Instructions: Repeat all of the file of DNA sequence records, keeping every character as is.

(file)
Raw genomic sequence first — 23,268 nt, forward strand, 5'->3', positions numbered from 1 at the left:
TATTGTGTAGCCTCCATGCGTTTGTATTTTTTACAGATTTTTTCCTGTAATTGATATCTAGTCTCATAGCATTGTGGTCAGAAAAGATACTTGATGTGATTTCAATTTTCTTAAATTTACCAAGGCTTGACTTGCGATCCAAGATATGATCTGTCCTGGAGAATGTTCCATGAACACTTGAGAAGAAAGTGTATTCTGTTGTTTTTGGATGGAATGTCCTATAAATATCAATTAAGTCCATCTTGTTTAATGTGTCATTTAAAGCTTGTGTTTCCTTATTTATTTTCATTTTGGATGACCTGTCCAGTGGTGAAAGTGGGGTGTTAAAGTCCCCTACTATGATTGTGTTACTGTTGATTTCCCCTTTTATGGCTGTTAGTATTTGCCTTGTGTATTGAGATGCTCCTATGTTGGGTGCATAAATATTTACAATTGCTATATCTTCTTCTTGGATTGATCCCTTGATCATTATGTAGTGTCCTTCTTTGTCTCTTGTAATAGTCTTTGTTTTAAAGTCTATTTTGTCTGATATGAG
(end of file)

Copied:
Raw genomic sequence first — 23,268 nt, forward strand, 5'->3', positions numbered from 1 at the left:
TATTGTGTAGCCTCCATGCGTTTGTATTTTTTACAGATTTTTTCCTGTAATTGATATCTAGTCTCATAGCATTGTGGTCAGAAAAGATACTTGATGTGATTTCAATTTTCTTAAATTTACCAAGGCTTGACTTGCGATCCAAGATATGATCTGTCCTGGAGAATGTTCCATGAACACTTGAGAAGAAAGTGTATTCTGTTGTTTTTGGATGGAATGTCCTATAAATATCAATTAAGTCCATCTTGTTTAATGTGTCATTTAAAGCTTGTGTTTCCTTATTTATTTTCATTTTGGATGACCTGTCCAGTGGTGAAAGTGGGGTGTTAAAGTCCCCTACTATGATTGTGTTACTGTTGATTTCCCCTTTTATGGCTGTTAGTATTTGCCTTGTGTATTGAGATGCTCCTATGTTGGGTGCATAAATATTTACAATTGCTATATCTTCTTCTTGGATTGATCCCTTGATCATTATGTAGTGTCCTTCTTTGTCTCTTGTAATAGTCTTTGTTTTAAAGTCTATTTTGTCTGATATGAG